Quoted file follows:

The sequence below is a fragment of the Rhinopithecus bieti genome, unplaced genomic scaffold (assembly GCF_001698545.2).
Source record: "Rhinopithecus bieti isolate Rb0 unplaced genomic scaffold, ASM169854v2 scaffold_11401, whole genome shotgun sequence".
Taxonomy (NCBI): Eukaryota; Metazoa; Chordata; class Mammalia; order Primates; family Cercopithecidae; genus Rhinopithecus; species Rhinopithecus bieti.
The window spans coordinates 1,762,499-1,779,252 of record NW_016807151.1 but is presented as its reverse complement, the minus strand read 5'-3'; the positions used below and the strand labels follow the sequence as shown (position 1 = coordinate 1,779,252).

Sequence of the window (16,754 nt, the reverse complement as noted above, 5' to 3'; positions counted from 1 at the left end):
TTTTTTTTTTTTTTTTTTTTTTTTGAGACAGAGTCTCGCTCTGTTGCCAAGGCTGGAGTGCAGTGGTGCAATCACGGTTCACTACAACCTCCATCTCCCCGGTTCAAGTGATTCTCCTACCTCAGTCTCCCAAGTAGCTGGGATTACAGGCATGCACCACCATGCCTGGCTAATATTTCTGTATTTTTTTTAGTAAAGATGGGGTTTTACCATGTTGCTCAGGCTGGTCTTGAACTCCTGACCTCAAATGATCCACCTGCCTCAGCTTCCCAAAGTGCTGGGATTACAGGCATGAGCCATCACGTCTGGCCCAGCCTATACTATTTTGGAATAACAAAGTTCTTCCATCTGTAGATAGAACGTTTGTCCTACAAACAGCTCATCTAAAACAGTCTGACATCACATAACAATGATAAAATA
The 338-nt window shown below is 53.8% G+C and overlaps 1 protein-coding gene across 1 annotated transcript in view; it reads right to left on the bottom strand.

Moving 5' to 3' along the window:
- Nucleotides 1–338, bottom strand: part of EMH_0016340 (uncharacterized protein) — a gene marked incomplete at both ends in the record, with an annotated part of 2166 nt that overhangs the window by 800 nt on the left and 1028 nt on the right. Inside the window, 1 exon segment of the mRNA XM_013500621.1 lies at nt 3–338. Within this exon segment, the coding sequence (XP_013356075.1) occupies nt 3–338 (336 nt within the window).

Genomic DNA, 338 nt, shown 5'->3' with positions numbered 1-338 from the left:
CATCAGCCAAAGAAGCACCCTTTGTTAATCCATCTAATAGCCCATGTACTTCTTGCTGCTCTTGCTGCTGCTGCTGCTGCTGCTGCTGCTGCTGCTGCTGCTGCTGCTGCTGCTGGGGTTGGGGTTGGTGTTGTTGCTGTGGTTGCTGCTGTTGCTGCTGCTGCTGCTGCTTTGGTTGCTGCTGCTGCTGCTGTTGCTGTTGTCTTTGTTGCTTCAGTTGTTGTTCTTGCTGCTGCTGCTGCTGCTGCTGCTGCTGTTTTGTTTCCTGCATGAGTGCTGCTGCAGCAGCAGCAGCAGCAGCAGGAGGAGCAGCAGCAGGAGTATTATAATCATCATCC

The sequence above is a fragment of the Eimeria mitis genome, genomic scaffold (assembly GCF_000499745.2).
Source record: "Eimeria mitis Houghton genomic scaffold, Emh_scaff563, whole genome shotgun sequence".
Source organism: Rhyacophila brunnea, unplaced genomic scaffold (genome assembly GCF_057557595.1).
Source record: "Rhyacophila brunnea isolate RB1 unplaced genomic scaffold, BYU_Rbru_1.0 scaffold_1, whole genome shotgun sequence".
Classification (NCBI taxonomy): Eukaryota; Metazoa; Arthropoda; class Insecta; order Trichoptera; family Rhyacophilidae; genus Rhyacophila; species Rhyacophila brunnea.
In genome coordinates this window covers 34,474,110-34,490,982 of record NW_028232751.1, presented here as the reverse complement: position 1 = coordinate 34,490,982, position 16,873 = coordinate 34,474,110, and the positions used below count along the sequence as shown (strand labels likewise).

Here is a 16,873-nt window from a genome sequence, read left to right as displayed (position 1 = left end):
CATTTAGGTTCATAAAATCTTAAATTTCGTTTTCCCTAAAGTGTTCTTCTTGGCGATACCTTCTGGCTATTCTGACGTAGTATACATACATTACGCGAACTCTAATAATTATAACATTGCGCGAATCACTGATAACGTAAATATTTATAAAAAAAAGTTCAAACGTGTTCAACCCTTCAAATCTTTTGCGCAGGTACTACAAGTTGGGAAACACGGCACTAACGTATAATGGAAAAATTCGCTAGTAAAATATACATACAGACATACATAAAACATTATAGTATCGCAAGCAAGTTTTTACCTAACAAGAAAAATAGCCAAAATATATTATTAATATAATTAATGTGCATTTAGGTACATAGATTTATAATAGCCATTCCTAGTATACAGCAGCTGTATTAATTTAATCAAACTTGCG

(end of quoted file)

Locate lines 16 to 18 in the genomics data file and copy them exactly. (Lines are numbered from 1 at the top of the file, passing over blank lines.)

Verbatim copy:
Classification (NCBI taxonomy): Eukaryota; Metazoa; Arthropoda; class Insecta; order Trichoptera; family Rhyacophilidae; genus Rhyacophila; species Rhyacophila brunnea.
In genome coordinates this window covers 34,474,110-34,490,982 of record NW_028232751.1, presented here as the reverse complement: position 1 = coordinate 34,490,982, position 16,873 = coordinate 34,474,110, and the positions used below count along the sequence as shown (strand labels likewise).

Here is a 16,873-nt window from a genome sequence, read left to right as displayed (position 1 = left end):